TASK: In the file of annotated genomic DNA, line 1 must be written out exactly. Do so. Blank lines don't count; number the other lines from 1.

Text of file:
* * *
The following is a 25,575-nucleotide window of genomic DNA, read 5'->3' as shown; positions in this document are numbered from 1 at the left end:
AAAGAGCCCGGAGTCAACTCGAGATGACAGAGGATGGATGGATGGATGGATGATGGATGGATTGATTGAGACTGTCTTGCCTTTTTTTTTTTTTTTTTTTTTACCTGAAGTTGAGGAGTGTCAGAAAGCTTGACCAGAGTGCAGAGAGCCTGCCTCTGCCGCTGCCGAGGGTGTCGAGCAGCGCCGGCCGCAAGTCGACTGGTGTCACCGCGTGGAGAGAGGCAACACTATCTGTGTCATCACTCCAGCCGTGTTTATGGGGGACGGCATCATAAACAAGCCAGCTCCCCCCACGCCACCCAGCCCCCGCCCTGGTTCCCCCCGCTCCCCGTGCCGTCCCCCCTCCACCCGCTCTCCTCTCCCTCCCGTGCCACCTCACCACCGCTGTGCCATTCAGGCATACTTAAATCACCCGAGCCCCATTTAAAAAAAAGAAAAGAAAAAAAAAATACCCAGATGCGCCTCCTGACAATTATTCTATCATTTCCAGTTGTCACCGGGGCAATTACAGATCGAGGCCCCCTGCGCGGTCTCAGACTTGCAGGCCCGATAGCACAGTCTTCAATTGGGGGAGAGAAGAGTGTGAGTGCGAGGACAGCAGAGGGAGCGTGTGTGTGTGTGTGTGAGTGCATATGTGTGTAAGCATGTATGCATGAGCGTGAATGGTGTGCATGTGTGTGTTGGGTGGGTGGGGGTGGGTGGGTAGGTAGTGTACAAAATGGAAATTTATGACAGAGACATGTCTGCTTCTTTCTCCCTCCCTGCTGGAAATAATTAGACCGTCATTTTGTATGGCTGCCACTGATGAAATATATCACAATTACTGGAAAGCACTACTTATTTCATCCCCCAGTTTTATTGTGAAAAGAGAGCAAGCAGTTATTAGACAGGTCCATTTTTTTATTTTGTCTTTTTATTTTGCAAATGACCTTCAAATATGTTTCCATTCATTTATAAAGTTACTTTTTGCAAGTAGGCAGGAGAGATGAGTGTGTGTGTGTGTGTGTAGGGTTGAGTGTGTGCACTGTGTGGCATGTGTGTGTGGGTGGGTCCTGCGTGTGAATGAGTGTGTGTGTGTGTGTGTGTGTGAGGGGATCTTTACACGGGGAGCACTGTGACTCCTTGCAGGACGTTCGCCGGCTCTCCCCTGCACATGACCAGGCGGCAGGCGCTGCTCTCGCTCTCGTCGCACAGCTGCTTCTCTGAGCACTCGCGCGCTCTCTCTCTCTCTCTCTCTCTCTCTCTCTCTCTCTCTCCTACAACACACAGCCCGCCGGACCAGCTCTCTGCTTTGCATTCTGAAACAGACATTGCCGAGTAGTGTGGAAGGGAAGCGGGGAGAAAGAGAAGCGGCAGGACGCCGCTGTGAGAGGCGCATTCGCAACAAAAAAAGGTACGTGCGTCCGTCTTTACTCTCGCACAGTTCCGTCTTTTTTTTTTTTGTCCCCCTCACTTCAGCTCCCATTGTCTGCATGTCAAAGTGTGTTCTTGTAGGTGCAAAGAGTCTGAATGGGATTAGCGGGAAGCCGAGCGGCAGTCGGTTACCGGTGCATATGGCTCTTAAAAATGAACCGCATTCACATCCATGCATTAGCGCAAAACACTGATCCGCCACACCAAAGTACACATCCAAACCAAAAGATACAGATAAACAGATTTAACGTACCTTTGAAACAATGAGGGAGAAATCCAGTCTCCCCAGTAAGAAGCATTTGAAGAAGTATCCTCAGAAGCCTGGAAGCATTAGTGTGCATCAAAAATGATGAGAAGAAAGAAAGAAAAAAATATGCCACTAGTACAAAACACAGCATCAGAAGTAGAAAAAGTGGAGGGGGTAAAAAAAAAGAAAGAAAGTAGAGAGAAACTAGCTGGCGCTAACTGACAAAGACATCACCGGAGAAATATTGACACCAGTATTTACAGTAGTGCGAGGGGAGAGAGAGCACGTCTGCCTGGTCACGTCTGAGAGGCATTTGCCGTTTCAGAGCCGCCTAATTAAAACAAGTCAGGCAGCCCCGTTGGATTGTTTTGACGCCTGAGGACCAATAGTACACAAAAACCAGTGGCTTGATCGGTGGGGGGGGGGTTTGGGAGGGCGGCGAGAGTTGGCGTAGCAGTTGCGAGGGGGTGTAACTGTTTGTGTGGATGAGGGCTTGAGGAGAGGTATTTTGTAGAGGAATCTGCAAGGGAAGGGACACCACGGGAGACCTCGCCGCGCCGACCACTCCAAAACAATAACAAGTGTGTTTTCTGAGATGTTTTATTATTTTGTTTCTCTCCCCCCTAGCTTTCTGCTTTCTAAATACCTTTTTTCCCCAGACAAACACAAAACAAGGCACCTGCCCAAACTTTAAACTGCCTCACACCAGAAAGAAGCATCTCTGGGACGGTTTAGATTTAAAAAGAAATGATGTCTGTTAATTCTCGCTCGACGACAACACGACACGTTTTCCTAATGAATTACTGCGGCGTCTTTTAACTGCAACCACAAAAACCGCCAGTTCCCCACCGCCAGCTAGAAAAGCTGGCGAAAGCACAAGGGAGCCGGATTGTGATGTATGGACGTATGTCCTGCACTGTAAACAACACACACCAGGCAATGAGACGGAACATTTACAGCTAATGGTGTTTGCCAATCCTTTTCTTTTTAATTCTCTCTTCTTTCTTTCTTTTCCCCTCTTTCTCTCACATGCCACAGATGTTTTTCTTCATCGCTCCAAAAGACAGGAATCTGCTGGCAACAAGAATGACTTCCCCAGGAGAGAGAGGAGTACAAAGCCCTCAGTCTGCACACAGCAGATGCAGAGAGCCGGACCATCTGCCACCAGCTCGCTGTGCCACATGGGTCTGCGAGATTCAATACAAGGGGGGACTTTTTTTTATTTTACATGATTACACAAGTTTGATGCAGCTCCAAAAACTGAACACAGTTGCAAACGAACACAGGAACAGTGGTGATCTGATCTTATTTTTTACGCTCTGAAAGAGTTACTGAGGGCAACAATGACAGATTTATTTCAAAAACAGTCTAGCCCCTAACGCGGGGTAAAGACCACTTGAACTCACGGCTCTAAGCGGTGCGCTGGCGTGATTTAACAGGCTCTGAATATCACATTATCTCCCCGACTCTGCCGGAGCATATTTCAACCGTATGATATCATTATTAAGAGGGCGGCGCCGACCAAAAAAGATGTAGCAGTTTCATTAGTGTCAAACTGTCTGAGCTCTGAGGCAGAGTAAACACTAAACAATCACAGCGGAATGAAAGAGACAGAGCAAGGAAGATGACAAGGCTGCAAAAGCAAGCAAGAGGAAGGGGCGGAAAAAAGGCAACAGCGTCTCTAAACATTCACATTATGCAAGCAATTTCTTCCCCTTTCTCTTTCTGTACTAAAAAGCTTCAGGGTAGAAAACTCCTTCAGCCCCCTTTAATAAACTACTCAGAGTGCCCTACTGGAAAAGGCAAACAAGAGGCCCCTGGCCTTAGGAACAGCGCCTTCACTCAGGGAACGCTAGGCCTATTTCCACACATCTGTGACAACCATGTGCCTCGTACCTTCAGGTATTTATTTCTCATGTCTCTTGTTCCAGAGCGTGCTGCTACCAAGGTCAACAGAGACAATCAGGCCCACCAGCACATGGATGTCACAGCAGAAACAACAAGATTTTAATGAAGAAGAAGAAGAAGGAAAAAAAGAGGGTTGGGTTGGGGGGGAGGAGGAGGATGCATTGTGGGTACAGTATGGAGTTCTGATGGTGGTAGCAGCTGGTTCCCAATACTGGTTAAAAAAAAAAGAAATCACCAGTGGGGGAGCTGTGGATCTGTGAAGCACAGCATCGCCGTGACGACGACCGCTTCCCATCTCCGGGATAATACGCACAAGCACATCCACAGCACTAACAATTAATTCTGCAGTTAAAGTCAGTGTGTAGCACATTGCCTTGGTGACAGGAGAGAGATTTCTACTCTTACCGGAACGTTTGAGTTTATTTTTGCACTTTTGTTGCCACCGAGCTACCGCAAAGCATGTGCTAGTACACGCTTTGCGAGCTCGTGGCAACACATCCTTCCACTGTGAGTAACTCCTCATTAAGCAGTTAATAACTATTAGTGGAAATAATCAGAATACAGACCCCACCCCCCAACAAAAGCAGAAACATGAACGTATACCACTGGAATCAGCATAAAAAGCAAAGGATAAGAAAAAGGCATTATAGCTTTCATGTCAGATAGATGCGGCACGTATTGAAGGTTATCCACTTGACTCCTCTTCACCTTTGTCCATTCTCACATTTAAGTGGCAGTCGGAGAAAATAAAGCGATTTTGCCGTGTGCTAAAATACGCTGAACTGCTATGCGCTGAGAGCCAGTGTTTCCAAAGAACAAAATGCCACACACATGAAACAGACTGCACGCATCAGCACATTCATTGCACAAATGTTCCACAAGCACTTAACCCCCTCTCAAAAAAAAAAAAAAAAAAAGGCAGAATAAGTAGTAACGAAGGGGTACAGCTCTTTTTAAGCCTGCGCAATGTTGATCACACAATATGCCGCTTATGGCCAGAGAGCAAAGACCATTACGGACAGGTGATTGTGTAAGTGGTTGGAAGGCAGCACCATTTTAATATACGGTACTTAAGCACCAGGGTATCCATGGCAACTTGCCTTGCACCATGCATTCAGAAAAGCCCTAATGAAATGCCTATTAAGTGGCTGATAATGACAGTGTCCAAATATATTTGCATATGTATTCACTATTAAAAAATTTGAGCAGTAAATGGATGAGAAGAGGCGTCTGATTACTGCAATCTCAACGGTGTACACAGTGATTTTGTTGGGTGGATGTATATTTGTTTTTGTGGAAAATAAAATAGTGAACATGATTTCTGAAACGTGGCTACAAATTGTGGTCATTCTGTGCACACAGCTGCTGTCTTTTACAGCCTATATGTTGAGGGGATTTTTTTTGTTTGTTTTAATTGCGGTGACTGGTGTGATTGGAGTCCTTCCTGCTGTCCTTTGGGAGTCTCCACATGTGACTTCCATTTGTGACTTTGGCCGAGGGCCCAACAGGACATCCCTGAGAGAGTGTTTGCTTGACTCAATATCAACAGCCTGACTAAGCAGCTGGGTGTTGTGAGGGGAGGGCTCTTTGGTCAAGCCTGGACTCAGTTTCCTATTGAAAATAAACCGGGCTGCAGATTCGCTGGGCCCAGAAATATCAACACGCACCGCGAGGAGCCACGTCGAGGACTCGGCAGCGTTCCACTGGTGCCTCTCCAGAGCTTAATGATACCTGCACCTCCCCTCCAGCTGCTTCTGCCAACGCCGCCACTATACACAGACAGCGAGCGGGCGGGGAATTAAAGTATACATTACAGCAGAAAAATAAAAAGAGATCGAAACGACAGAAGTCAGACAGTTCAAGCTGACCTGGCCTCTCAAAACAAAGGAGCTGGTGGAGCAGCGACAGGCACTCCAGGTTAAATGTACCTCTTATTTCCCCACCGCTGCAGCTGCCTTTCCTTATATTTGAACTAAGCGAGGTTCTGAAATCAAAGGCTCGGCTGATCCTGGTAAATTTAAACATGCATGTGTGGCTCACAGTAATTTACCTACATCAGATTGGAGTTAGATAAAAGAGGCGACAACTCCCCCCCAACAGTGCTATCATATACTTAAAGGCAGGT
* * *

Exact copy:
The following is a 25,575-nucleotide window of genomic DNA, read 5'->3' as shown; positions in this document are numbered from 1 at the left end: